>> Questions or Comments: tmdl@tceq.texas.gov
You are here:

Navasota River: A Community Project to Protect Recreational Uses

A project to reduce bacteria and protect recreational safety in the Navasota River. The stakeholders and the TCEQ are developing a total maximum daily load (TMDL), which together with its implementation plan will be the road map for improving water quality.
map of the Navasota River Watershed
Click on the map for a larger view

Counties: Brazos, Grimes, Leon, Limestone, Madison, Robertson
Parameter: Bacteria
River Basin: Brazos
Segment: 1209

Background and Goals

The Navasota River, Segment 1209, begins below Lake Limestone and flows until it connects with the Brazos River southwest of the town of Navasota. It is a predominately rural watershed in the larger Brazos River Basin. Bryan and College Station are the largest urban areas.

High concentrations of bacteria, which are found in both human and animal waste, have been observed in the river. The presence of these bacteria may indicate a health risk to people who swim or wade in the bayou—activities referred to as “contact recreation” in the Texas Surface Water Quality Standards.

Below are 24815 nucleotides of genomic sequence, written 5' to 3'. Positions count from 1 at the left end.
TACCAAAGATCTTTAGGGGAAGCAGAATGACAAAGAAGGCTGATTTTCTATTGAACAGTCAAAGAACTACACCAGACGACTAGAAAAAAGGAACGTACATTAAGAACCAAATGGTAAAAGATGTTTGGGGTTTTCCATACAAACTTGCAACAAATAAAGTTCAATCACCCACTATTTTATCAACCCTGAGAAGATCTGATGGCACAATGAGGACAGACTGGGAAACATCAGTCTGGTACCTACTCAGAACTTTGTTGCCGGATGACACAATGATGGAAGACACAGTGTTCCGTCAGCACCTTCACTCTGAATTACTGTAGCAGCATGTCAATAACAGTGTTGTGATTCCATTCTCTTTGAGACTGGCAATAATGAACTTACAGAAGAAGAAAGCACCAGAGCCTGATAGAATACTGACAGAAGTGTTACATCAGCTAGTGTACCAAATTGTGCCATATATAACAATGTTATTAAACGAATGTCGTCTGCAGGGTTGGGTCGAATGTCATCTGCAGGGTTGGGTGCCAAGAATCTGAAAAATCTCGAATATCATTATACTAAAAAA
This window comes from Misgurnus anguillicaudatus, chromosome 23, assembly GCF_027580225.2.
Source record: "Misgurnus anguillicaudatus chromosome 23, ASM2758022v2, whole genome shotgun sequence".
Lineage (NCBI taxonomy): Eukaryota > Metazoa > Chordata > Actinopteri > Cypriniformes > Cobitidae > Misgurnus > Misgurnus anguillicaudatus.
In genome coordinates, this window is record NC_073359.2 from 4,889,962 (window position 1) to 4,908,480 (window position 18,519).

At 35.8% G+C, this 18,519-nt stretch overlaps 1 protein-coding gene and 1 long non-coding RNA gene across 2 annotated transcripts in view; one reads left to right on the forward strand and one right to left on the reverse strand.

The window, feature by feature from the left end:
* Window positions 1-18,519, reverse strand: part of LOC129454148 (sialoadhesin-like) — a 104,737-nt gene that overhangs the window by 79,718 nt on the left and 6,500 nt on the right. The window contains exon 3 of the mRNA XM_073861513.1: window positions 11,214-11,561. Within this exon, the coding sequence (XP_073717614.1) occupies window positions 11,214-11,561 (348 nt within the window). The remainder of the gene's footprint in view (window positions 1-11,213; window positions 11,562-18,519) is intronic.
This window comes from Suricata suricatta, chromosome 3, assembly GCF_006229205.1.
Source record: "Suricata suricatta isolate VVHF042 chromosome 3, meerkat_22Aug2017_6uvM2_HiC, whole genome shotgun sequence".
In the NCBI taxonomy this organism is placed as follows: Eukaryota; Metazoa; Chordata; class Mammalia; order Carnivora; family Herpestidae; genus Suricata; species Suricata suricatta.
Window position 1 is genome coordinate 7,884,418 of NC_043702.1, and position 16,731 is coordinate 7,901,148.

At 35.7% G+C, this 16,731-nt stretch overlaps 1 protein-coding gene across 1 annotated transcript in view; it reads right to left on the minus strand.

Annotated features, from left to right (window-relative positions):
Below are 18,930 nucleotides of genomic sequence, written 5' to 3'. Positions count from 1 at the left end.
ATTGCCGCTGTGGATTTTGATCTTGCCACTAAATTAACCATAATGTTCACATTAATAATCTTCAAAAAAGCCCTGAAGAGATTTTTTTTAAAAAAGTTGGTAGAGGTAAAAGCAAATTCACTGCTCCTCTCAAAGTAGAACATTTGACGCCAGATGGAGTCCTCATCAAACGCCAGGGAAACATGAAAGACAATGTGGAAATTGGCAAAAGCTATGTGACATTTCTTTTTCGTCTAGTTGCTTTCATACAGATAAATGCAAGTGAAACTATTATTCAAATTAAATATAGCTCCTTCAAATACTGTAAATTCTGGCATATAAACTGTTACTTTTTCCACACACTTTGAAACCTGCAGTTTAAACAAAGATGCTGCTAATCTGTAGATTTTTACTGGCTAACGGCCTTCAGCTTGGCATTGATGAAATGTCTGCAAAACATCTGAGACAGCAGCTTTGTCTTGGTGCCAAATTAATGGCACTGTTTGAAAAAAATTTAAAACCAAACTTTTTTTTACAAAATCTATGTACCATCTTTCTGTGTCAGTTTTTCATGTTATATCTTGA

The goal of this project is to improve water quality in order to protect recreational uses. Toward that goal, the TCEQ is developing a total maximum daily load (TMDL) and an implementation plan (I-Plan) to reduce bacteria in the Navasota River.

return to top Return to top

Get Involved

Staff from the Texas Water Resources Institute are working with stakeholder communities, interest groups, and local organizations to distribute information about this project and involve stakeholders in developing a plan for watershed improvement. All public meetings about this project are open to anyone interested. Watch for meeting announcements on the TWRI website Exit the TCEQ.

return to top Return to top

Contact Us

Please send an e-mail to tmdl@tceq.texas.gov, and mention the Navasota River in the subject line. Or call us at 512-239-6682.

return to top Return to top

communities working together taking care of our rivers, lakes, and bays